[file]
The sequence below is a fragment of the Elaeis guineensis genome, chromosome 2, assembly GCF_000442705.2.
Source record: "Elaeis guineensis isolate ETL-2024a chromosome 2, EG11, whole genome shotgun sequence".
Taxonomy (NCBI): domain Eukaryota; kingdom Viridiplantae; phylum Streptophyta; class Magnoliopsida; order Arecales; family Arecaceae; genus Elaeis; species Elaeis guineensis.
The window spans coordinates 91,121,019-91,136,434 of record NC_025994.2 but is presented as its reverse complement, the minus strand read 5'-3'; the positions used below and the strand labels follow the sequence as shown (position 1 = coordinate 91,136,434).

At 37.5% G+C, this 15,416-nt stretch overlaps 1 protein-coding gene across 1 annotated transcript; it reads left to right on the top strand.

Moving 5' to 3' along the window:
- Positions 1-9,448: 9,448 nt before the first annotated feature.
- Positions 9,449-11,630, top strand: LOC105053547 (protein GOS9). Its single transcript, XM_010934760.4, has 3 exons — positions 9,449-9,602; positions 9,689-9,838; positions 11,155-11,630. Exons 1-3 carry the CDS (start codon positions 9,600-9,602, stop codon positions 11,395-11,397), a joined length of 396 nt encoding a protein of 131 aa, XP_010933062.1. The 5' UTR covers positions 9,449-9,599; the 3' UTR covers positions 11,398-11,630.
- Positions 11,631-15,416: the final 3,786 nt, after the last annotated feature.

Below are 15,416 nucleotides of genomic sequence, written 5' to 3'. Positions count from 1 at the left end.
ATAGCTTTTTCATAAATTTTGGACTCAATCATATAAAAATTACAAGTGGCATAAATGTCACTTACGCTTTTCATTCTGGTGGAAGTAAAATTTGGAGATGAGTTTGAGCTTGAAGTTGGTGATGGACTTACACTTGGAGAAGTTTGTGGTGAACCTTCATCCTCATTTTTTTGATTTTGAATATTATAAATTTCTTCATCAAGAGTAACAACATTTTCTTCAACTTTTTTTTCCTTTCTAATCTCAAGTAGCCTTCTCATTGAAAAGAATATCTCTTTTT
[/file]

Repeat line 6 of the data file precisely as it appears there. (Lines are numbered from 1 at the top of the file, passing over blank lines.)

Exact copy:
Moving 5' to 3' along the window: